05Apr

We have a Gospel to proclaim

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What a glorious Holy Week. Lots of people in church, plenty of obvious devotion from those attending. The Triduum went without hitch and the choir and servers excelled themselves. As one of our congregation remarked, in the pub after the Vigil last night, our little church continues to punch well and truly above its weight. Thank you to everyone who has been part of it.

Yet there is not room for complacency. For as I drove home from church this morning, from a glorious Easter day Mass at which we baptised baby Harry Grech, I was struck by how many people were just about the daily grind. I was struck by how the meaning of Easter is just lost on most Britons today. A bus went passed with shoppers, the rubbish collection service was parked at the end of the road hungry for recycled goods. Joggers and cyclists were exercising aplenty. The public houses are full. For so many people in Britain this was just another bank holiday the purpose of which entirely passes them by. Christ’s resurrection has not touched them at all.

In his Maundy Thursday homily Father Nicholas reminded us that we must care for the salvation of souls. We who love the Lord must take greater responsibility. We have been tasked with going out into the world to proclaim the good news! All of us should be hungry to add new members to the Church he founded on the Apostles. All should be about the work of calling people into the unity.

Have a truly wonderful Easter but do not put your feet up. Get out there and share your faith with love and enthusiasm. Dare to be an evangelist and missioner. Dare to share your faith that you might save a soul from ruin. These isles have been converted more than once having fallen away from Christ. Now is the time for a new evangelisation. And we need outward looking missioners full of zeal. Men and women whose hearts are close to Christ from whom grace can flow to others.

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5 thoughts on “We have a Gospel to proclaim

  1. I couldn’t agree more. I am devastated, that I wasn’t able to go to church for the Triduim, almost made it on Thursday. I would have been in floods of tears if I had seen that bus. As for people running \jogging, attend church first then have your fun. No, we mustn’t be complacent. I was truly shocked when a friend put on Facebook that she was at Costa Coffee today. Do these businesses not realise their employees have a family and life outside work. I am disgusted that shops are now allowed to open on Good Friday. When I was a child everything shut accept for fish and chips shops (fish on Fridays). My mum wouldn’t do any washing on Good Friday, she also instilled that in me. It is also disgraceful that some shops are allowed to open Easter Sunday and Christmas Day. Sorry, rant over!!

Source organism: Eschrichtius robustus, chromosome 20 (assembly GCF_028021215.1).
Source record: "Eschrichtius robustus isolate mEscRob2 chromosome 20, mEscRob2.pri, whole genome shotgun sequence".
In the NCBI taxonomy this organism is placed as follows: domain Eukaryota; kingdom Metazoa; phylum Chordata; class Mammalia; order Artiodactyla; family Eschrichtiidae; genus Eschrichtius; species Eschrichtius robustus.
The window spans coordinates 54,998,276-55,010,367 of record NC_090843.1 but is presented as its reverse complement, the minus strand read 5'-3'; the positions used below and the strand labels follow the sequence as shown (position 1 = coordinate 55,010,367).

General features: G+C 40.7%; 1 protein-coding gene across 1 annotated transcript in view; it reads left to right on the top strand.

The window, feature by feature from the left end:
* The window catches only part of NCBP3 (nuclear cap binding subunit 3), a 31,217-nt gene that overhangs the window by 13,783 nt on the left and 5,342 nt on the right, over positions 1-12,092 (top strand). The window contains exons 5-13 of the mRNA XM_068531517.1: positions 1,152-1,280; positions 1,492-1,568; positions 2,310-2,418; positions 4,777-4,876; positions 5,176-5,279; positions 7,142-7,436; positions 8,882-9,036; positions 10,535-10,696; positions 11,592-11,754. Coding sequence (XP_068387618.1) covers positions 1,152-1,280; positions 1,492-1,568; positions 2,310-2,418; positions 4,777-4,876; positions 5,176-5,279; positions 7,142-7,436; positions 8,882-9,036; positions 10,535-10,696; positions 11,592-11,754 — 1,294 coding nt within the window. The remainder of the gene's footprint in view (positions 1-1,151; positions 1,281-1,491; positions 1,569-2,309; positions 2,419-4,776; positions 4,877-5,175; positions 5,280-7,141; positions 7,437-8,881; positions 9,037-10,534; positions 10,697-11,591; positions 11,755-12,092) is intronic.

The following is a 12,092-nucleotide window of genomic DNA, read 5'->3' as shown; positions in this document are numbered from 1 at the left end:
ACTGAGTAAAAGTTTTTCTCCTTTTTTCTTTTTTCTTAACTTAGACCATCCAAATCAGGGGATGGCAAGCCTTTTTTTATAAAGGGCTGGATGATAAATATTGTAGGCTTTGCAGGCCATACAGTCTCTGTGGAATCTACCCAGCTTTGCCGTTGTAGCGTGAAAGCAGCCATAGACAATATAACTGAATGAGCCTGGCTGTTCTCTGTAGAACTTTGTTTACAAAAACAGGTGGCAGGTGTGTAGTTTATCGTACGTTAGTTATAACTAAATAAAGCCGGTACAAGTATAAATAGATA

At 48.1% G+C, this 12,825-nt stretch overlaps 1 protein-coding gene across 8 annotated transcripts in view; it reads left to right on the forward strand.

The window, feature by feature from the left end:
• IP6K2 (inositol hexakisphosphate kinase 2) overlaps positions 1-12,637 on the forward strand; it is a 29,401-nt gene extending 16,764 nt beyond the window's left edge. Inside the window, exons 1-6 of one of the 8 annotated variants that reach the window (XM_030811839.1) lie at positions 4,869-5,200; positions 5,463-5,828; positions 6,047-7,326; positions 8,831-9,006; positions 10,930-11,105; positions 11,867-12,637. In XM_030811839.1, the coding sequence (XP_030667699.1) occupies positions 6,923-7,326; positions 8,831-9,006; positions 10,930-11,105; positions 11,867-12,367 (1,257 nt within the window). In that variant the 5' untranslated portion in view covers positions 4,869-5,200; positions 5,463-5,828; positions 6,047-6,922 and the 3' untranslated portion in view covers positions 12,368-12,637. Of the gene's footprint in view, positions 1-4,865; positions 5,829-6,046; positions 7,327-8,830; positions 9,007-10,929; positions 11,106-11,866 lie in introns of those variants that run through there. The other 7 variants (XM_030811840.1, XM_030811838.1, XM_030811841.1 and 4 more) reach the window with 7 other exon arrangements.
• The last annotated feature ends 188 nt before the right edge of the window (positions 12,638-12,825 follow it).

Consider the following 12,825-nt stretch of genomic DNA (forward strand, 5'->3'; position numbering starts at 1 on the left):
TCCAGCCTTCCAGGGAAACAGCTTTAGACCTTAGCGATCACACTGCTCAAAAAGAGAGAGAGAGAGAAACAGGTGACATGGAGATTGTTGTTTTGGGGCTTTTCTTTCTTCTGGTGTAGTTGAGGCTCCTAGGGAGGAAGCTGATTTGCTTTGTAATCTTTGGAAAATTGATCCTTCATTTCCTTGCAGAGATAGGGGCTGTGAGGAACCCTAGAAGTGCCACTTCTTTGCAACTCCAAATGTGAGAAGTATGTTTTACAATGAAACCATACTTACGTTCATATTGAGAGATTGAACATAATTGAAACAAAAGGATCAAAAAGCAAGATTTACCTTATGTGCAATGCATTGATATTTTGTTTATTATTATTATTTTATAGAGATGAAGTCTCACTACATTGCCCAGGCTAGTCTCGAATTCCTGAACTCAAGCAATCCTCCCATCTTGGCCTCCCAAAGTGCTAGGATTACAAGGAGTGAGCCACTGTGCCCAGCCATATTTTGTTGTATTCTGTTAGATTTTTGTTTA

2. Worth noting for future reference that the Triduim from St. Peter’s in Rome is carried live free to air and in repeat by EWTN on Freesat and the Internet.

    1. Ewtn isn’t on Freesat yet. You can get it on a Freesat box if you switch it to FTA mode, but it can be a hassle. Come on Freesat, give us Ewtn!

      1. It is also live on http://www.ewtn.co.uk and, I’m told, on YouTube.

        For those of you with suitable satellite boxes it goes out free to air (FTA) on Hotbird 13D (13.0 E), Astra 1M (19.2 E) and on Astra 28A (28.2 E). Astra on 28.2 E also carries all the BBC and ITV channels. Sky carries it as a subscription service. Why pay for what’s free?. I can get it on an ancient and cheap box that came from Lidl may years ago.

  3. Surprised you haven’t yet commented on the demise of traditional choirs in the English churches of TW, reported in the Courier.
    The way it’s worded, looks like you were driven to suicide, or leaving Christianity by the propensity of some folk to have secular music, pop songs, at the graveside.
    I can’t agree with you more about that. I’ve recently attended my first completely Godless funeral, of a colleague in her 50s. Somehow at the reception afterwards, I ended up with other Christians of differing denominations, resolving to pray for her soul.
    I’ve also been to funerals where God is largely ignored, jazz instead of hymns, poems instead of readings or prayers.
    Nonetheless modern church music can be done well. At St Augustine’s we have a traditional choir, monthly TaizĂ© service, and the “folk choir” led by the redoubtable Nick Pointer. If non-traditional church music means a couple of the vicar’s kids with guitar and drums, or PowerPoint, or banal “choruses”, it will almost certainly be unworthy of the Almighty. But when we sing “Christ be our Light” at the end of special services, as is now our tradition, to raise the roof, only the most Puritan could not go forth filled with the love of Christ.
    The Catholic Church adapts to the times, not in Gospel values, although our understanding develops. We have a solid witness to Christ’s teaching in our dear Papa Francesco, a man in whom the joy of the Gospel shines out.

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